You should also look for apple trees. Last deer season, I scattered some crab apples on the ground around my blind, and the number of fat ruffs that flocked to them was stunning. And this was on a remote peninsula in northwestern Ontario, accessible only by boat, where the birds had never seen an apple before.
They didn’t just peck at the plump fruit, either. Instead, they would repeatedly pick up an entire apple and swallow it in a single gulp. Had I not seen it with my own eyes, I would never have believed it was possible. If I lived in more southern climes, I’d make a point of knowing where every apple tree within 100 kilometres of my house was growing.
2. Find Prime Habitat
I wouldn’t think about hopping into my boat without having the most detailed map chips—over which I’ve laid down a lifetime supply of waypoints—inserted in my GPS chartplotters. The same goes for the two handheld units I use for hunting. And to feed my handhelds with waypoints, I rely on the management plans that natural resource agencies and forest companies are compelled to make public.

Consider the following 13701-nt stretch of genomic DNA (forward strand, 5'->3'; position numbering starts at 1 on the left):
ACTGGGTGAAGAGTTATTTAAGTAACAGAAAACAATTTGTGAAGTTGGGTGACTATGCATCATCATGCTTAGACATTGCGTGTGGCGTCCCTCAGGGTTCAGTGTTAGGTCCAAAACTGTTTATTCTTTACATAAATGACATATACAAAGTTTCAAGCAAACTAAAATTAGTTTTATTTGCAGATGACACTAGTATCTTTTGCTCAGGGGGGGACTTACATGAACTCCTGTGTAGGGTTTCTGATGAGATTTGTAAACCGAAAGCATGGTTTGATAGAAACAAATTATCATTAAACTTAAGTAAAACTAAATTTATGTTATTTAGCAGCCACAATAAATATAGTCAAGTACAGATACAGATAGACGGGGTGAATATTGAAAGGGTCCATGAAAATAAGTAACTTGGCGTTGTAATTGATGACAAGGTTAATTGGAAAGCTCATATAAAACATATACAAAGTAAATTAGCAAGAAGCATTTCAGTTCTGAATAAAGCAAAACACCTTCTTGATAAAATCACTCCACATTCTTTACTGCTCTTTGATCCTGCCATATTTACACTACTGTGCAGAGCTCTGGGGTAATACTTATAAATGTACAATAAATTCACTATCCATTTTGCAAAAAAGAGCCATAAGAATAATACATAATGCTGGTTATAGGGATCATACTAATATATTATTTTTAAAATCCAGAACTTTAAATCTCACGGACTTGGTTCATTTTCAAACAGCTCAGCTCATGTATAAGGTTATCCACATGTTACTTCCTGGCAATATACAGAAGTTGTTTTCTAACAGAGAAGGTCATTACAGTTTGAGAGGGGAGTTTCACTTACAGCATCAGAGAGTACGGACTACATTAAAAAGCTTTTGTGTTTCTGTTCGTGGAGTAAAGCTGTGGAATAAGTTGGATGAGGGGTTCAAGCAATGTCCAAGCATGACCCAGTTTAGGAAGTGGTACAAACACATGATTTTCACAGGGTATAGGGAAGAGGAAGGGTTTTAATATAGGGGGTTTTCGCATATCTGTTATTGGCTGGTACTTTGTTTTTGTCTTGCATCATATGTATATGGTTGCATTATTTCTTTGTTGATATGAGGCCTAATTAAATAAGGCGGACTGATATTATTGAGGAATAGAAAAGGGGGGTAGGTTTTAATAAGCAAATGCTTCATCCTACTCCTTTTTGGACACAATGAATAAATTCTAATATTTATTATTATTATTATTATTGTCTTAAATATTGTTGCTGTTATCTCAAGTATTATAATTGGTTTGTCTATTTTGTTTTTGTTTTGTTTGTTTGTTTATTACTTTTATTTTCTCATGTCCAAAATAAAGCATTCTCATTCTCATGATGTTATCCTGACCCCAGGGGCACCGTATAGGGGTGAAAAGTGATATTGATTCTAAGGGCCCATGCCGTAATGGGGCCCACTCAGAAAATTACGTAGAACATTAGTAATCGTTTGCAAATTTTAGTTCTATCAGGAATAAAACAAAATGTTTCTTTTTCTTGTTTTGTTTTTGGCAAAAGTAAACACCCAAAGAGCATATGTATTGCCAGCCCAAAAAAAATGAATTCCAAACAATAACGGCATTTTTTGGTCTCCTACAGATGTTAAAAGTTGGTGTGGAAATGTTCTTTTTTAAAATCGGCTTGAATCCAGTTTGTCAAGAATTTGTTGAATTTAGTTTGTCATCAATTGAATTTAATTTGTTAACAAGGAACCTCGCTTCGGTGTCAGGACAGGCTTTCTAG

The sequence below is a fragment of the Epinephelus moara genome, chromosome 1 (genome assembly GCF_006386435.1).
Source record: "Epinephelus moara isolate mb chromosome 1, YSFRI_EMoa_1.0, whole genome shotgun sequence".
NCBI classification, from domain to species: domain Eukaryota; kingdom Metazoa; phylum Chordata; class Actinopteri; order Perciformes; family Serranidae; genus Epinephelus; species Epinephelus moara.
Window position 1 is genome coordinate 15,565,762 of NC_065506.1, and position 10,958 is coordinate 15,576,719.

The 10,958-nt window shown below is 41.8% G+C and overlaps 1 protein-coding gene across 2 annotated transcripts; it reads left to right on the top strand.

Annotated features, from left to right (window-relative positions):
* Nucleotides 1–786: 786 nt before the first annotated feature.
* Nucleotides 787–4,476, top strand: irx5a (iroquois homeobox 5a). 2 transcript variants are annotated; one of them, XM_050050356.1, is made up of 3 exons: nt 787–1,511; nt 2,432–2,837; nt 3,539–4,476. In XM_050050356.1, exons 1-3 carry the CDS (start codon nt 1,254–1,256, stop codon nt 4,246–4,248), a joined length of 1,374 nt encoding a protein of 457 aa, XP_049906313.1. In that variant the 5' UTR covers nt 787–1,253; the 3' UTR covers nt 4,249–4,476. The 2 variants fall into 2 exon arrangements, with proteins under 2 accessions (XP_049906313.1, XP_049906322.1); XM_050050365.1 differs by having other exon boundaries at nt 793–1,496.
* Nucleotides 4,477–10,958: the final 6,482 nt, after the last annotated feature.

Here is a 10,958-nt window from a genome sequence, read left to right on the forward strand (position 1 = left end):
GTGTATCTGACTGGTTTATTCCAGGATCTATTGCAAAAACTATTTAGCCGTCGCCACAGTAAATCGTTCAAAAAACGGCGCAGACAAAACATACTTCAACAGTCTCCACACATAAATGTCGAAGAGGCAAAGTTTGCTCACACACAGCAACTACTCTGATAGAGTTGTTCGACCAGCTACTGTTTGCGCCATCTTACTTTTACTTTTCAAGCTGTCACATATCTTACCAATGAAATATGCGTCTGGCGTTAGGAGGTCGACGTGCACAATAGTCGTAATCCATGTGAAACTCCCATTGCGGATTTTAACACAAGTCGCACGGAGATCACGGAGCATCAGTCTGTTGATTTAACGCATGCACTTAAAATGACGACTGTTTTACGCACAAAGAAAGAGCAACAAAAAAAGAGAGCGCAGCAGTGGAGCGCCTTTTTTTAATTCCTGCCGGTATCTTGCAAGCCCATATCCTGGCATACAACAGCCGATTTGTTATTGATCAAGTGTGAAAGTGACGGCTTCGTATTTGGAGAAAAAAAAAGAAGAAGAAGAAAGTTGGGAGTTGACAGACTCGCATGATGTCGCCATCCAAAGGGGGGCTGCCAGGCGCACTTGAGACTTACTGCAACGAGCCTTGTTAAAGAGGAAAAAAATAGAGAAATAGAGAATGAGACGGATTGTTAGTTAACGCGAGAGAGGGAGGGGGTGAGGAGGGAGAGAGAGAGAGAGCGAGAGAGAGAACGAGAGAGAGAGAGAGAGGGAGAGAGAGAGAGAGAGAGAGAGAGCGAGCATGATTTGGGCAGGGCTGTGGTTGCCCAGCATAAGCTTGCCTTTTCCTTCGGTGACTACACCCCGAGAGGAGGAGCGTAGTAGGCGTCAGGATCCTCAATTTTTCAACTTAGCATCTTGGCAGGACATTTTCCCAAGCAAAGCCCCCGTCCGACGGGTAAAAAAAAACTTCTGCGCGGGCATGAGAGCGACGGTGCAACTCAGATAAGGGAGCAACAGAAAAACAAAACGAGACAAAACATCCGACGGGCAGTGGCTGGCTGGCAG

With these plans, you can typically predict with uncanny accuracy where superb bird numbers will peak during any given season for the next 20 years. You can also forecast where good grouse hunting today is going to fade to mediocrity tomorrow.
The important thing to pay attention to is where mature stands of trees, especially poplar and white birch, are going to be harvested. You then want to hunt the cut blocks from one to a dozen years after they’ve been cleared. That’s when the lush second-growth saplings are at their succulent best, attracting plump grouse aplenty. Conversely, after 10 to 12 years, you’ll notice these grouse grounds losing their appeal as the hardwood stands grow taller.
Wildfires are almost as good as tree cutting in terms of creating ideal grouse-hunting habitat. The best fires don’t burn so hot as to consume the duff layer on top of the bedrock. They also jump, burning select stands of usually mature jack pine and black spruce. With these types of burns, the green, moist pockets of poplar and birch typically only get singed around the edges, remaining as ripe root and seed sources for the neighbouring blackened areas.